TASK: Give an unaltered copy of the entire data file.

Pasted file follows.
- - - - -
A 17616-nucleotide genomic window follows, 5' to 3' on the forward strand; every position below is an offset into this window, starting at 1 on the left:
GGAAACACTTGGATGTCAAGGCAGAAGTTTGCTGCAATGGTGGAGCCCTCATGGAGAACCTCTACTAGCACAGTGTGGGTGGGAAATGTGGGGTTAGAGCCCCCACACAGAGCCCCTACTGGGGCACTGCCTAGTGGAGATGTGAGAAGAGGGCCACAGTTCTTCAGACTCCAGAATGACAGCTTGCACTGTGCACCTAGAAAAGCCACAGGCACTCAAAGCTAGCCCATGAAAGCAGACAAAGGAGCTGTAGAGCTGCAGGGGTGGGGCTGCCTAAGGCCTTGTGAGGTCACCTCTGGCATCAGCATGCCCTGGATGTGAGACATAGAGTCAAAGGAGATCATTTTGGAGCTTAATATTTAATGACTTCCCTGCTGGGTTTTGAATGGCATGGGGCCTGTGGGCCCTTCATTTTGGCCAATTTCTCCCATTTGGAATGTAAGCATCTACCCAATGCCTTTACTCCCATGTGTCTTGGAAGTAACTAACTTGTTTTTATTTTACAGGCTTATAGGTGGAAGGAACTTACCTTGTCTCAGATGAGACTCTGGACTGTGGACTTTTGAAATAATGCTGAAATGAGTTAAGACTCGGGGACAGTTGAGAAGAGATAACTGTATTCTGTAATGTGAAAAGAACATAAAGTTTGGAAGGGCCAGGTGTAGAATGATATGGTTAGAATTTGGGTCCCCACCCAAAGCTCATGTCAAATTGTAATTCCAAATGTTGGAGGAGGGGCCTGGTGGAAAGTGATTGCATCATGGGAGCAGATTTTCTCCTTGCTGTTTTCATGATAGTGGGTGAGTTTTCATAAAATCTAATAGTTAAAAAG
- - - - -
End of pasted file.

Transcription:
A 17616-nucleotide genomic window follows, 5' to 3' on the forward strand; every position below is an offset into this window, starting at 1 on the left:
GGAAACACTTGGATGTCAAGGCAGAAGTTTGCTGCAATGGTGGAGCCCTCATGGAGAACCTCTACTAGCACAGTGTGGGTGGGAAATGTGGGGTTAGAGCCCCCACACAGAGCCCCTACTGGGGCACTGCCTAGTGGAGATGTGAGAAGAGGGCCACAGTTCTTCAGACTCCAGAATGACAGCTTGCACTGTGCACCTAGAAAAGCCACAGGCACTCAAAGCTAGCCCATGAAAGCAGACAAAGGAGCTGTAGAGCTGCAGGGGTGGGGCTGCCTAAGGCCTTGTGAGGTCACCTCTGGCATCAGCATGCCCTGGATGTGAGACATAGAGTCAAAGGAGATCATTTTGGAGCTTAATATTTAATGACTTCCCTGCTGGGTTTTGAATGGCATGGGGCCTGTGGGCCCTTCATTTTGGCCAATTTCTCCCATTTGGAATGTAAGCATCTACCCAATGCCTTTACTCCCATGTGTCTTGGAAGTAACTAACTTGTTTTTATTTTACAGGCTTATAGGTGGAAGGAACTTACCTTGTCTCAGATGAGACTCTGGACTGTGGACTTTTGAAATAATGCTGAAATGAGTTAAGACTCGGGGACAGTTGAGAAGAGATAACTGTATTCTGTAATGTGAAAAGAACATAAAGTTTGGAAGGGCCAGGTGTAGAATGATATGGTTAGAATTTGGGTCCCCACCCAAAGCTCATGTCAAATTGTAATTCCAAATGTTGGAGGAGGGGCCTGGTGGAAAGTGATTGCATCATGGGAGCAGATTTTCTCCTTGCTGTTTTCATGATAGTGGGTGAGTTTTCATAAAATCTAATAGTTAAAAAG